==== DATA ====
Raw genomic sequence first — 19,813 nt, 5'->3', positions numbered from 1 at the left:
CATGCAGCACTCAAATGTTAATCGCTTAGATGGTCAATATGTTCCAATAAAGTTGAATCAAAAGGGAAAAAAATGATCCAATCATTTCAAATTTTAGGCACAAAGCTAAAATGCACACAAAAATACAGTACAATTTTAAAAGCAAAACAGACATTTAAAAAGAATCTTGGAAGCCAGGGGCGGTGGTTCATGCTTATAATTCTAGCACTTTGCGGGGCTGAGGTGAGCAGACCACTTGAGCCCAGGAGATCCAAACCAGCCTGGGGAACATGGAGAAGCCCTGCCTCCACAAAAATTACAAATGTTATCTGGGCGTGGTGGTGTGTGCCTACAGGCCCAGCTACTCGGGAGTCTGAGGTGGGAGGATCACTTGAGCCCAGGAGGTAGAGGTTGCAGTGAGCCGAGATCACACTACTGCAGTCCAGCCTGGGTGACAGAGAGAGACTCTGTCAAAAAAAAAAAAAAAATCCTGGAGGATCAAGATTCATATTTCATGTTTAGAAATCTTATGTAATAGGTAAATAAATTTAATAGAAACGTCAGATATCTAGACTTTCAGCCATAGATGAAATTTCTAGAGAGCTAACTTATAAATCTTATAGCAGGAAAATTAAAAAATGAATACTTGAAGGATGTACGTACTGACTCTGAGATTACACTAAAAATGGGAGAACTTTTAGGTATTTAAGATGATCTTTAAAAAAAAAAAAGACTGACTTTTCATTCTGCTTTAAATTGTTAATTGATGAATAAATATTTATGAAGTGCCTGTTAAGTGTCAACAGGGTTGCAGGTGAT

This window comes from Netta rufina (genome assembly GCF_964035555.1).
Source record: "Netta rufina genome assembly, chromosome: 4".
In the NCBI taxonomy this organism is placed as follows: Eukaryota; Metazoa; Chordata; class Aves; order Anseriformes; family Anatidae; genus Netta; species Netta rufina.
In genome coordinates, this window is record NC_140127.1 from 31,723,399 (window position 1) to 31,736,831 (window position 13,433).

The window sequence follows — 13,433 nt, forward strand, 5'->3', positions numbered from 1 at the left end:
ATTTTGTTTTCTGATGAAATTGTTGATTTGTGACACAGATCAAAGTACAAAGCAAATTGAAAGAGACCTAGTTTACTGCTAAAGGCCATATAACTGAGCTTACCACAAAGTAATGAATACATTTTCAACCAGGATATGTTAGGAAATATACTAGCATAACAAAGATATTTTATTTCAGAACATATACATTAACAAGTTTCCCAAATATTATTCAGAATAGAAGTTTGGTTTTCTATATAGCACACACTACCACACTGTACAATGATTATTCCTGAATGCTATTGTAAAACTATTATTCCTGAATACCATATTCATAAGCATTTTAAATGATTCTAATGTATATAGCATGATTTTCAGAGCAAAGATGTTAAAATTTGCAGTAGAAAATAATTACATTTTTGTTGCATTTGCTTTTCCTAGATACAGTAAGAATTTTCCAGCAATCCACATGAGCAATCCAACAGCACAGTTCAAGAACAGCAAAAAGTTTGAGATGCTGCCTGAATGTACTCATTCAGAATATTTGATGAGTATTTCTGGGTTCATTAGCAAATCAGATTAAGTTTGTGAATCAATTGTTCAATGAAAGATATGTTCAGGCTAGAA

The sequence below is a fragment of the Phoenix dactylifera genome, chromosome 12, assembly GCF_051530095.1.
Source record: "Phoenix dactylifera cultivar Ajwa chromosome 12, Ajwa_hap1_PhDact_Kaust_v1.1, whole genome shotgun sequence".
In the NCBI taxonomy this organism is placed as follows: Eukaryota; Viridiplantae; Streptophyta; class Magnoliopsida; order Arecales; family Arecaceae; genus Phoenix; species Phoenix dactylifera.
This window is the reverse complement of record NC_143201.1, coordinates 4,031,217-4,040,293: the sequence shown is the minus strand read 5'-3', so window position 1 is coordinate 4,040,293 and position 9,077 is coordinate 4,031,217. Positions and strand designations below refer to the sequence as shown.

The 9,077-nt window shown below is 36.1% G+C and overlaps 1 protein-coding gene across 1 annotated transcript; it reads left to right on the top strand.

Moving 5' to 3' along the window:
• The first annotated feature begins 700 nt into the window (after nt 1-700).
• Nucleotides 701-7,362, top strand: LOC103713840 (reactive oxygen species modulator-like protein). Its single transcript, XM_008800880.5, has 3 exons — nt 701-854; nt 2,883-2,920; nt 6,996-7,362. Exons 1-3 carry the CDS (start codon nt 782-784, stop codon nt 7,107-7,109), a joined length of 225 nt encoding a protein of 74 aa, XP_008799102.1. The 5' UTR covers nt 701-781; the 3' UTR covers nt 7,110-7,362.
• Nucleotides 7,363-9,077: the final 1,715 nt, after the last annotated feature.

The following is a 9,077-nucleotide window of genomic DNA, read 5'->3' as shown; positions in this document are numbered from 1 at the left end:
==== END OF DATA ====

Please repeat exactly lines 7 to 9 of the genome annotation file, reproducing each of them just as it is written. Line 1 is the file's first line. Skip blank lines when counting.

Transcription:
The window sequence follows — 13,433 nt, forward strand, 5'->3', positions numbered from 1 at the left end:
ATTTTGTTTTCTGATGAAATTGTTGATTTGTGACACAGATCAAAGTACAAAGCAAATTGAAAGAGACCTAGTTTACTGCTAAAGGCCATATAACTGAGCTTACCACAAAGTAATGAATACATTTTCAACCAGGATATGTTAGGAAATATACTAGCATAACAAAGATATTTTATTTCAGAACATATACATTAACAAGTTTCCCAAATATTATTCAGAATAGAAGTTTGGTTTTCTATATAGCACACACTACCACACTGTACAATGATTATTCCTGAATGCTATTGTAAAACTATTATTCCTGAATACCATATTCATAAGCATTTTAAATGATTCTAATGTATATAGCATGATTTTCAGAGCAAAGATGTTAAAATTTGCAGTAGAAAATAATTACATTTTTGTTGCATTTGCTTTTCCTAGATACAGTAAGAATTTTCCAGCAATCCACATGAGCAATCCAACAGCACAGTTCAAGAACAGCAAAAAGTTTGAGATGCTGCCTGAATGTACTCATTCAGAATATTTGATGAGTATTTCTGGGTTCATTAGCAAATCAGATTAAGTTTGTGAATCAATTGTTCAATGAAAGATATGTTCAGGCTAGAA

The sequence below is a fragment of the Phoenix dactylifera genome, chromosome 12, assembly GCF_051530095.1.